Fake luxury goods still rife at Ladies Market

PUBLISHED : Monday, 12 February, 2007, 12:00am
UPDATED : Monday, 12 February, 2007, 12:00am

Fake luxury handbags and wallets continue to be sold in Mong Kok's Ladies Market despite police, customs and travel industry efforts to eradicate the trade.


The Customs and Excise Department said the illegal vendors would be raided in the lead-up to the Lunar New Year. Two South China Morning Post visits last week found they would have plenty of products to seize.


At least four businesses were offering counterfeit bags by trendy designers such as Chloe, Marc Jacobs, Todd and Vivienne Westwood to hoards of tourists. Many of them come to the market solely to buy fakes.


Touts working in the market solicit for business by showing pictures in Japanese fashion magazines of the products available in secret showrooms in apartments behind the market. The showrooms were packed with tourists paying a fraction of the price for designer goods. Lookouts are posted in the markets and stairwells of the rooms and the workers communicate on two-way radio.


Once inside the door is locked. The Post was offered one of the latest edition Marc Jacobs handbags for HK$1,380, less than one 10th of the retail price of the bags in Hong Kong.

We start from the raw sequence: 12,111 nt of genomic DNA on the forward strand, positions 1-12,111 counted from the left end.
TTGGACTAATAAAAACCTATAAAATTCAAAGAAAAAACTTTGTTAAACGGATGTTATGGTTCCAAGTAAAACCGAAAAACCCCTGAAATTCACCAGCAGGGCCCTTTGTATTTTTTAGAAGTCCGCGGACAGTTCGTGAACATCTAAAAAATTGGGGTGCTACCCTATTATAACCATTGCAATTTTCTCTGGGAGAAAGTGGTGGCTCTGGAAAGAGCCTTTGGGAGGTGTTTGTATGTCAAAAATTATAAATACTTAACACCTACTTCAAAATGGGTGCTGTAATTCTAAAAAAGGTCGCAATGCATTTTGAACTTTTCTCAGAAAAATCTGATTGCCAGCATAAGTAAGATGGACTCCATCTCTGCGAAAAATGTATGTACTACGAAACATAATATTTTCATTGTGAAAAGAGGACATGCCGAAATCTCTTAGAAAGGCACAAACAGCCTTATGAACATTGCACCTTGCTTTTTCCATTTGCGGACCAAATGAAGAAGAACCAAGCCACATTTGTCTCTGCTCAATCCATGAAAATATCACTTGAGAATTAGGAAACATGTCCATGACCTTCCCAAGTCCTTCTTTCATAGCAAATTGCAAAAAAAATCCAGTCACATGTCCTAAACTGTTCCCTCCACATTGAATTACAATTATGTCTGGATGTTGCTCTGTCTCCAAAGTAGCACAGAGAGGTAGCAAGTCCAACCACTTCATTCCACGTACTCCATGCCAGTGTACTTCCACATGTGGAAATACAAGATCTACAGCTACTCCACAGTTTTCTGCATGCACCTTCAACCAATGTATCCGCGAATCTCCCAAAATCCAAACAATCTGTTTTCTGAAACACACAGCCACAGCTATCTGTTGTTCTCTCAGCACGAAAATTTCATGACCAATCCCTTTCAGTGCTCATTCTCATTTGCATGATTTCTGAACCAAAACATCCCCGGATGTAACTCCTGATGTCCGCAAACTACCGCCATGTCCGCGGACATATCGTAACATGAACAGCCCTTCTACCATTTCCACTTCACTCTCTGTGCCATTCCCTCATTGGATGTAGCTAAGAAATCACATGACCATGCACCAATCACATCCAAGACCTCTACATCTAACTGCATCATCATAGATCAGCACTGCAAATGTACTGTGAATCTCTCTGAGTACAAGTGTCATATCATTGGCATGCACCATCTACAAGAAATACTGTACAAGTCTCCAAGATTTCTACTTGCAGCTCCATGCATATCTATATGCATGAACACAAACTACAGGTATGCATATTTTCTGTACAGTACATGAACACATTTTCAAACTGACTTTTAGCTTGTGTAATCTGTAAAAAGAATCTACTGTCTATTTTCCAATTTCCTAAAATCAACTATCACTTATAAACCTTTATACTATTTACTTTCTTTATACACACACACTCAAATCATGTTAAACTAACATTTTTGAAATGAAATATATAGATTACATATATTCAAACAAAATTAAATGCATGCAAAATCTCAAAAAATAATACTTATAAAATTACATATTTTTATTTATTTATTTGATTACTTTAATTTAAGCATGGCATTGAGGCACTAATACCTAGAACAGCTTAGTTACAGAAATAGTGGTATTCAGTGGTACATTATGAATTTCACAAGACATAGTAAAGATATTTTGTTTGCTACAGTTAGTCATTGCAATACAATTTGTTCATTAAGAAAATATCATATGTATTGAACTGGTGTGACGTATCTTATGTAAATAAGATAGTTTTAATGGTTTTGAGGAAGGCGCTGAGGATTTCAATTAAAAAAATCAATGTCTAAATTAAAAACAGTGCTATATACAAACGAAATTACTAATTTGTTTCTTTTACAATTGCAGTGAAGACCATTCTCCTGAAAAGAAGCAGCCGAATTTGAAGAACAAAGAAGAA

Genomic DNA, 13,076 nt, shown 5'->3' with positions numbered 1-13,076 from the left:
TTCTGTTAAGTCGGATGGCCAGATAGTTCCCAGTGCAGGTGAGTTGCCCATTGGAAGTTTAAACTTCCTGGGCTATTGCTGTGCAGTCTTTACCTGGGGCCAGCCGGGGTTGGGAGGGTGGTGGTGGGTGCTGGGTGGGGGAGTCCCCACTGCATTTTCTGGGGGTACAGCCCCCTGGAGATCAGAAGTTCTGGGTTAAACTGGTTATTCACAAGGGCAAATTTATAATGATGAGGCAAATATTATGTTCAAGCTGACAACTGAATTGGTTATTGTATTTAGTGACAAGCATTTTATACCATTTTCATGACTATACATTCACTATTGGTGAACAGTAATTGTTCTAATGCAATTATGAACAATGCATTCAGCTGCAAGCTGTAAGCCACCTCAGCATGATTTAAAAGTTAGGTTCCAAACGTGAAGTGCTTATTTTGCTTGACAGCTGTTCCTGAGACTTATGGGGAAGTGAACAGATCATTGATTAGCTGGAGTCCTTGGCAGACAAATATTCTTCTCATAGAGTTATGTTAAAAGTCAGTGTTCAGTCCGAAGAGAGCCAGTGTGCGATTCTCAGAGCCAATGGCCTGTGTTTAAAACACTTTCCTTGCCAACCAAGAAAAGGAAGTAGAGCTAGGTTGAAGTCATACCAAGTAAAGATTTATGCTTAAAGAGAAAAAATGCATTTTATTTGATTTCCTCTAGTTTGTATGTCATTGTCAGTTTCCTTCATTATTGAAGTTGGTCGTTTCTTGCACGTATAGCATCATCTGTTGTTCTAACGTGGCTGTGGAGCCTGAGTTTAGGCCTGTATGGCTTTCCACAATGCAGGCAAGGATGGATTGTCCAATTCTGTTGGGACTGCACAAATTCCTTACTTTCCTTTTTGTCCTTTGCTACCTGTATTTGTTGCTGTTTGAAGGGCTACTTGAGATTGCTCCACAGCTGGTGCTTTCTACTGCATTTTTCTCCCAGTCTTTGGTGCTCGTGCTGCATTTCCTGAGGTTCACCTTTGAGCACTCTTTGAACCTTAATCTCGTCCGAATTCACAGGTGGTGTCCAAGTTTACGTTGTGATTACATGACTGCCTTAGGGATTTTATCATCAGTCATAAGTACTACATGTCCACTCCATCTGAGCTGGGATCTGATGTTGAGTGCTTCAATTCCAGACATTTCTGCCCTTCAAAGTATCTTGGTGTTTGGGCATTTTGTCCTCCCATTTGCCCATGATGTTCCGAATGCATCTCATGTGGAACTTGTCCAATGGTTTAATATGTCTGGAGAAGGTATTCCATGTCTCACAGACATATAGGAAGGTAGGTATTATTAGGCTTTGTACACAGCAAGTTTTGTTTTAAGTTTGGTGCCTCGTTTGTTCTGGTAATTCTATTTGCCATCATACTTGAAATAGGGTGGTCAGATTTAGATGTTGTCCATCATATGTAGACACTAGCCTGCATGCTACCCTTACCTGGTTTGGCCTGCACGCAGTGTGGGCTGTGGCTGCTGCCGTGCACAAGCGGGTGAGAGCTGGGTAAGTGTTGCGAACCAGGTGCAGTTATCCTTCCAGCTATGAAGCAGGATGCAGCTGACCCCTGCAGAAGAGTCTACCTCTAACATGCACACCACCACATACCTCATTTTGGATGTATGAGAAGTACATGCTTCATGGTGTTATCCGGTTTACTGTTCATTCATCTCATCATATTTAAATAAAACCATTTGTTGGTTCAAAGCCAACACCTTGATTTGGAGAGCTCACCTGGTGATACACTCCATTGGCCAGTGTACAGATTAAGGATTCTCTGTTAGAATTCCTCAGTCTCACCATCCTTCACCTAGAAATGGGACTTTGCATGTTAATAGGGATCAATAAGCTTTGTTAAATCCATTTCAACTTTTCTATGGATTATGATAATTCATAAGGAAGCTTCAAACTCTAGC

One tourist from Dubai, who visits Hong Kong three times a year, said he always came to the market to buy fake goods to take back home for family and friends.


'The quality here is always exceptional and they have a wide variety of goods,' he said.


One of the shop assistants claimed the products in the store were made in Hong Kong rather than on the mainland to ensure the quality was good.


But customs divisional commander Samson Chiu Yuk-hung said the scale of the counterfeit goods market in Hong Kong had shrunk drastically.


'Offenders are forced to sell counterfeit goods in a more stealthy modus operandi,' he said.


Last year, customs seized goods worth an estimated HK$15.6 million in raids and arrested 112 people


The number of cases last year decreased by 17 per cent compared with 2005.